More Video (if you’re willing to lose another 14 minutes of your life) of some of the smaller back roads, and mostly a dry section:

We finished up in Danville, and had a great meal at Guadalupe Mexican restaurant.  Saturday evening was filled with more bourbon drinking and story telling.  We of course evaluated some Jefferson Ocean that was quite good.

Sunday we slow played it trying to avoid the rain but that didn’t work out either.  Our trip from Danville to Makers, while short was also completely wet.

But we made it, took our tour, collected our bourbon, dipped our bottles and were happy ever after.

The rain stopped about long enough for us to take the tour and walk from building to building.

The tasting room, from left to right: White Lightning (pre barrel Makers), Makers Mark, Makers 46, Makers Cask Strength, and Makers Private Select, recipe #3.

The dipping of the bottles…

And More Rain…

All in all a very successful motorcycle trip and we’re looking to put together another one for the fall.  Hopefully a little drier.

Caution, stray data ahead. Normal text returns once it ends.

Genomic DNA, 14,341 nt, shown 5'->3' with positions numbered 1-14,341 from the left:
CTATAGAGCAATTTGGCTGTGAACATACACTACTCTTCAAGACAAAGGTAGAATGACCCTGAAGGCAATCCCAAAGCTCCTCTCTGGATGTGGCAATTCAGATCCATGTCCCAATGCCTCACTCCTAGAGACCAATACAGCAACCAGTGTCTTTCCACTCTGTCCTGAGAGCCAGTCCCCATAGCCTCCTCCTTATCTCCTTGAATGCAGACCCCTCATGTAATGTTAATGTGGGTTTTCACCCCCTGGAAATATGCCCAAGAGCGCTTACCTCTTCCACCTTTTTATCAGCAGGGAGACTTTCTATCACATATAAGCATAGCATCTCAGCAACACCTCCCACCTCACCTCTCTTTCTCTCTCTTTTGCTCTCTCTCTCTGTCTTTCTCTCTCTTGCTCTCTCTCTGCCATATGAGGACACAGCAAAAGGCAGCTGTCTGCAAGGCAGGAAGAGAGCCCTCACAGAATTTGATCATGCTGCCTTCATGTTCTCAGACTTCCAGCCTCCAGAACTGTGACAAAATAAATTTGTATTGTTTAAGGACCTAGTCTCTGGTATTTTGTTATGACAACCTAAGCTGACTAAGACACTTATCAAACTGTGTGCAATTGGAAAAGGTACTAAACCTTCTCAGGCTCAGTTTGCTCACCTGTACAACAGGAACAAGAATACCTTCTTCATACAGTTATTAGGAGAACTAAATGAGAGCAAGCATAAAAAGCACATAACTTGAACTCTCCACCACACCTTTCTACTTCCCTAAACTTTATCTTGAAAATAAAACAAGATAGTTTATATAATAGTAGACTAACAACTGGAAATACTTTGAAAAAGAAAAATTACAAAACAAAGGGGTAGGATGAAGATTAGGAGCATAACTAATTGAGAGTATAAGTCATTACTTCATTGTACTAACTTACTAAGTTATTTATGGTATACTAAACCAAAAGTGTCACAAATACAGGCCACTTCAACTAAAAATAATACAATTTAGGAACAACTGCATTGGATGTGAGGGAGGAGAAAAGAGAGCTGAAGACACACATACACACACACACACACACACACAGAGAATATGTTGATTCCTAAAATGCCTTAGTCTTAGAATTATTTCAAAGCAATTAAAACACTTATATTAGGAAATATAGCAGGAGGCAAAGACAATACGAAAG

Hey Dad!, You know that dirtbike in the barn?

(Back in late February 2018)

Matthew: Hey Dad!, You know that dirtbike in the barn?
Me: Yes, the one you’re not supposed to mess with?
Matthew: Yeah that one.  I haven’t been messing with it.
Me: OK, what about it?
Matthew: If fits me now.
Me: How would you know that?
Matthew: I might have sat on it a couple times.
Me: Uh Huh…
Matthew: It’s just my size, but the tires are flat, we can fix that, and it needs new stickers and I think the brake are frozen cause I can’t roll it very well.  I mean it rolls but not very well.

Fast forward to today:

Had a little work to do:

  • Carb rebuild kit: $30 (or I could just buy one for $23) so that’s what I did.
  • Air Filter, it’s no longer a home for Mr. Mouse.
  • New Plug
  • Oil Change
  • Cleaned out the tank (lots of crap in there).
  • Cleaned out new carb (yes in that order).
  • New petcock and fuel line
  • New brakes front/rear (it stops now).

Ready to ride.

In the meantime, I picked up this for myself:
KDX200 2-Smoke of near equal vintage.  I had a 220 previously.  I should be able to follow him around on this.  🙂